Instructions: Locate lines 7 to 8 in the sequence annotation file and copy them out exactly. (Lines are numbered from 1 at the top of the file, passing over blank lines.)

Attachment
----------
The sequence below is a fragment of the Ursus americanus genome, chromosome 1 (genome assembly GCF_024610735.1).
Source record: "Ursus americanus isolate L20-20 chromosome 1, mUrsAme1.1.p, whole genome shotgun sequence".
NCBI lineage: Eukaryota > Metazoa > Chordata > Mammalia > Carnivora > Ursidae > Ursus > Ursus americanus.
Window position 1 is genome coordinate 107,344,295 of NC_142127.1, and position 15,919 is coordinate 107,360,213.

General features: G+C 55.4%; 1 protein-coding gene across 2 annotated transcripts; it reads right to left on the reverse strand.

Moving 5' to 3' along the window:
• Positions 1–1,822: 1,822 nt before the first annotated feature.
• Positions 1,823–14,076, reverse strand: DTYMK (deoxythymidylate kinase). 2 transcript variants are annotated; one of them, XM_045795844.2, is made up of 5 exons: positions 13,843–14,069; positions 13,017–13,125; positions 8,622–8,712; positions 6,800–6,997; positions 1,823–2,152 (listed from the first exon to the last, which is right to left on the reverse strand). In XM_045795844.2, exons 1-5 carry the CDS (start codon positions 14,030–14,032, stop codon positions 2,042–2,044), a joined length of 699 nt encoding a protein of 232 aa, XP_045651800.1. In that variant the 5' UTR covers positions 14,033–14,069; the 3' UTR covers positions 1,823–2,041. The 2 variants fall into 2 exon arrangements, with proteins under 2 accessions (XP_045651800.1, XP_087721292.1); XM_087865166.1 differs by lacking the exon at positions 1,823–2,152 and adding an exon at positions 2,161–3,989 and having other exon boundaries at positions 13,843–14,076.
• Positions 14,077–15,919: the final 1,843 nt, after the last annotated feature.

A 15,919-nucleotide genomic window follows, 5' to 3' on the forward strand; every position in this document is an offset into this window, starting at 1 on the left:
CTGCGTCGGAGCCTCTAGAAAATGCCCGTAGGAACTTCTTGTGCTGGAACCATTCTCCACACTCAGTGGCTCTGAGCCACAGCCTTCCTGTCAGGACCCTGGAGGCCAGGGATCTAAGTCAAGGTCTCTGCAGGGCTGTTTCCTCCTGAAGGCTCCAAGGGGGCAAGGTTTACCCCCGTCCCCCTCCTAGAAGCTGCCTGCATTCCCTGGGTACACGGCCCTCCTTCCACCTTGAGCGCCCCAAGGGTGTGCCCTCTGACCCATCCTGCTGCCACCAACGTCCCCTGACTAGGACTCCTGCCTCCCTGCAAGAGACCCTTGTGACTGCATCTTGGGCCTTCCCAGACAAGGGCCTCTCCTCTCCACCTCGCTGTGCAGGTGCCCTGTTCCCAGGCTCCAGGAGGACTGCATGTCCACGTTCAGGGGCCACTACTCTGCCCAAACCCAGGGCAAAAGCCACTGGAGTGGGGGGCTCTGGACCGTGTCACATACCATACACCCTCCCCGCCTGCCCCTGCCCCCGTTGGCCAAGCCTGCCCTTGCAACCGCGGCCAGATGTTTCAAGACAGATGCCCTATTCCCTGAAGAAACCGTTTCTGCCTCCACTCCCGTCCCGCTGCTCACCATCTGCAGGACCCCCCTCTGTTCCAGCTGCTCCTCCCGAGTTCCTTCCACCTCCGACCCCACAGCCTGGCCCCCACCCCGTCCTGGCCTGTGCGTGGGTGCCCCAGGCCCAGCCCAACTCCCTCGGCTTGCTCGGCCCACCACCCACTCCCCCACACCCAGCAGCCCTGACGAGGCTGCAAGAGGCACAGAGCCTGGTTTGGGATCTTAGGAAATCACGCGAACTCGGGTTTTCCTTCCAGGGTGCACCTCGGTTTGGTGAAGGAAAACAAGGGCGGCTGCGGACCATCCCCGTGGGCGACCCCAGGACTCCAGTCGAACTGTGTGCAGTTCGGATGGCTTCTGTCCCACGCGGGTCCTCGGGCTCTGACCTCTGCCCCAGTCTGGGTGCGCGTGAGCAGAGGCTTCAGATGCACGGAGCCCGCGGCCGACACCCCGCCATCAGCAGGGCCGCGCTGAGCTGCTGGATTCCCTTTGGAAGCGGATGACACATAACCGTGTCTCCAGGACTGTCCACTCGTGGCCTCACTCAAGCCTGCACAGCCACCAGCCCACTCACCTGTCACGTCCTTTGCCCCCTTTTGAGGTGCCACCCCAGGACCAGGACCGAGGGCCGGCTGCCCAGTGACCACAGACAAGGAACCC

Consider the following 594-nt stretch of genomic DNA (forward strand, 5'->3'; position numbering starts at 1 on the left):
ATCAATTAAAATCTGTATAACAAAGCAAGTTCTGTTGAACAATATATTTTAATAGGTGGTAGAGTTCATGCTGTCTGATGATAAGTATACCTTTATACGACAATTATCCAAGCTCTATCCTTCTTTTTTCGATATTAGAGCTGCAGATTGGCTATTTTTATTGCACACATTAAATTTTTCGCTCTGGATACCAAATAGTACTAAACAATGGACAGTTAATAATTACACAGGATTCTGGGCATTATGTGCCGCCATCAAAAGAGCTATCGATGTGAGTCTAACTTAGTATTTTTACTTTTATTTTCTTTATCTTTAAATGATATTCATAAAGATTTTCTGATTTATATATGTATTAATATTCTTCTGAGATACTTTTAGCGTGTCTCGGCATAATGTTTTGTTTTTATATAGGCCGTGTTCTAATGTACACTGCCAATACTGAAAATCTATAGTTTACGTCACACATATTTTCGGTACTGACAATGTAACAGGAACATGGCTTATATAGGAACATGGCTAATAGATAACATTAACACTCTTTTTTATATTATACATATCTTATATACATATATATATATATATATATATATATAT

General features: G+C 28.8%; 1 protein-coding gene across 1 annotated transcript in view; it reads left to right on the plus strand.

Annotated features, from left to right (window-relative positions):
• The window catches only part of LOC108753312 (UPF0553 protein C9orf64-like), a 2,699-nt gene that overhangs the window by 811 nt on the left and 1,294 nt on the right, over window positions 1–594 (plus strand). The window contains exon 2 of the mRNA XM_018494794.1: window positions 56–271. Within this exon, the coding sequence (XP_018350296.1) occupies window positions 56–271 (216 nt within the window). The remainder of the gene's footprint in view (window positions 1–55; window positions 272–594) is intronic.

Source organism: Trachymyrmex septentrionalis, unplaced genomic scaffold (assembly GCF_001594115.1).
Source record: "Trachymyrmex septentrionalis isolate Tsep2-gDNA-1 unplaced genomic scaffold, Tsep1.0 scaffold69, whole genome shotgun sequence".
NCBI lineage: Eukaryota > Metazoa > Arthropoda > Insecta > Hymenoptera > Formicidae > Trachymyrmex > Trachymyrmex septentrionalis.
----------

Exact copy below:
• Positions 1–1,822: 1,822 nt before the first annotated feature.
• Positions 1,823–14,076, reverse strand: DTYMK (deoxythymidylate kinase). 2 transcript variants are annotated; one of them, XM_045795844.2, is made up of 5 exons: positions 13,843–14,069; positions 13,017–13,125; positions 8,622–8,712; positions 6,800–6,997; positions 1,823–2,152 (listed from the first exon to the last, which is right to left on the reverse strand). In XM_045795844.2, exons 1-5 carry the CDS (start codon positions 14,030–14,032, stop codon positions 2,042–2,044), a joined length of 699 nt encoding a protein of 232 aa, XP_045651800.1. In that variant the 5' UTR covers positions 14,033–14,069; the 3' UTR covers positions 1,823–2,041. The 2 variants fall into 2 exon arrangements, with proteins under 2 accessions (XP_045651800.1, XP_087721292.1); XM_087865166.1 differs by lacking the exon at positions 1,823–2,152 and adding an exon at positions 2,161–3,989 and having other exon boundaries at positions 13,843–14,076.